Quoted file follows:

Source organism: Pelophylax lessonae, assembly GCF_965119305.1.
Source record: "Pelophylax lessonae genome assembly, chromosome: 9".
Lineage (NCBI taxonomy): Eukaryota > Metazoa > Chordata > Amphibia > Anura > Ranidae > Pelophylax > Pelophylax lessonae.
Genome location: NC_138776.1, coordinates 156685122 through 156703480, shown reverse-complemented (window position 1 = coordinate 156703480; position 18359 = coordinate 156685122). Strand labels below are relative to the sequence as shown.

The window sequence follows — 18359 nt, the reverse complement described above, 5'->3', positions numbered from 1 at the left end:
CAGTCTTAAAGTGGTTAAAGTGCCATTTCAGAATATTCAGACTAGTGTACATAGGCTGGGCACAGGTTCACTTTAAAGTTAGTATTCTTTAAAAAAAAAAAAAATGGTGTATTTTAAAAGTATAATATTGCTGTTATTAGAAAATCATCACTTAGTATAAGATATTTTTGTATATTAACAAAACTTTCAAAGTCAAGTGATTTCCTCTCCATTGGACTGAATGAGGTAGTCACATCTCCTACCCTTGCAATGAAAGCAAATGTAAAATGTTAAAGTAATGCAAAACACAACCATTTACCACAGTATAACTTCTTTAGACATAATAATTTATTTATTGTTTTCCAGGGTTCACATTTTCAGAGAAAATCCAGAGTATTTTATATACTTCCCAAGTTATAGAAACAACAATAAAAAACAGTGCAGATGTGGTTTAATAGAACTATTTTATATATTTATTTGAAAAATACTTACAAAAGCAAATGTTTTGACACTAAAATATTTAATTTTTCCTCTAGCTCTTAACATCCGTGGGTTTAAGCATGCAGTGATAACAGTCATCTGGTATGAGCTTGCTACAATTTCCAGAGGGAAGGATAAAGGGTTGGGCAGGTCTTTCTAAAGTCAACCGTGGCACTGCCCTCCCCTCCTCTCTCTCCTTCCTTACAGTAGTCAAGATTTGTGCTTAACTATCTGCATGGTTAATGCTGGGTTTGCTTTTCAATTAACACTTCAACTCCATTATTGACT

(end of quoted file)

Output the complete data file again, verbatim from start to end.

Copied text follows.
Source organism: Pelophylax lessonae, assembly GCF_965119305.1.
Source record: "Pelophylax lessonae genome assembly, chromosome: 9".
Lineage (NCBI taxonomy): Eukaryota > Metazoa > Chordata > Amphibia > Anura > Ranidae > Pelophylax > Pelophylax lessonae.
Genome location: NC_138776.1, coordinates 156685122 through 156703480, shown reverse-complemented (window position 1 = coordinate 156703480; position 18359 = coordinate 156685122). Strand labels below are relative to the sequence as shown.

The window sequence follows — 18359 nt, the reverse complement described above, 5'->3', positions numbered from 1 at the left end:
CAGTCTTAAAGTGGTTAAAGTGCCATTTCAGAATATTCAGACTAGTGTACATAGGCTGGGCACAGGTTCACTTTAAAGTTAGTATTCTTTAAAAAAAAAAAAAATGGTGTATTTTAAAAGTATAATATTGCTGTTATTAGAAAATCATCACTTAGTATAAGATATTTTTGTATATTAACAAAACTTTCAAAGTCAAGTGATTTCCTCTCCATTGGACTGAATGAGGTAGTCACATCTCCTACCCTTGCAATGAAAGCAAATGTAAAATGTTAAAGTAATGCAAAACACAACCATTTACCACAGTATAACTTCTTTAGACATAATAATTTATTTATTGTTTTCCAGGGTTCACATTTTCAGAGAAAATCCAGAGTATTTTATATACTTCCCAAGTTATAGAAACAACAATAAAAAACAGTGCAGATGTGGTTTAATAGAACTATTTTATATATTTATTTGAAAAATACTTACAAAAGCAAATGTTTTGACACTAAAATATTTAATTTTTCCTCTAGCTCTTAACATCCGTGGGTTTAAGCATGCAGTGATAACAGTCATCTGGTATGAGCTTGCTACAATTTCCAGAGGGAAGGATAAAGGGTTGGGCAGGTCTTTCTAAAGTCAACCGTGGCACTGCCCTCCCCTCCTCTCTCTCCTTCCTTACAGTAGTCAAGATTTGTGCTTAACTATCTGCATGGTTAATGCTGGGTTTGCTTTTCAATTAACACTTCAACTCCATTATTGACT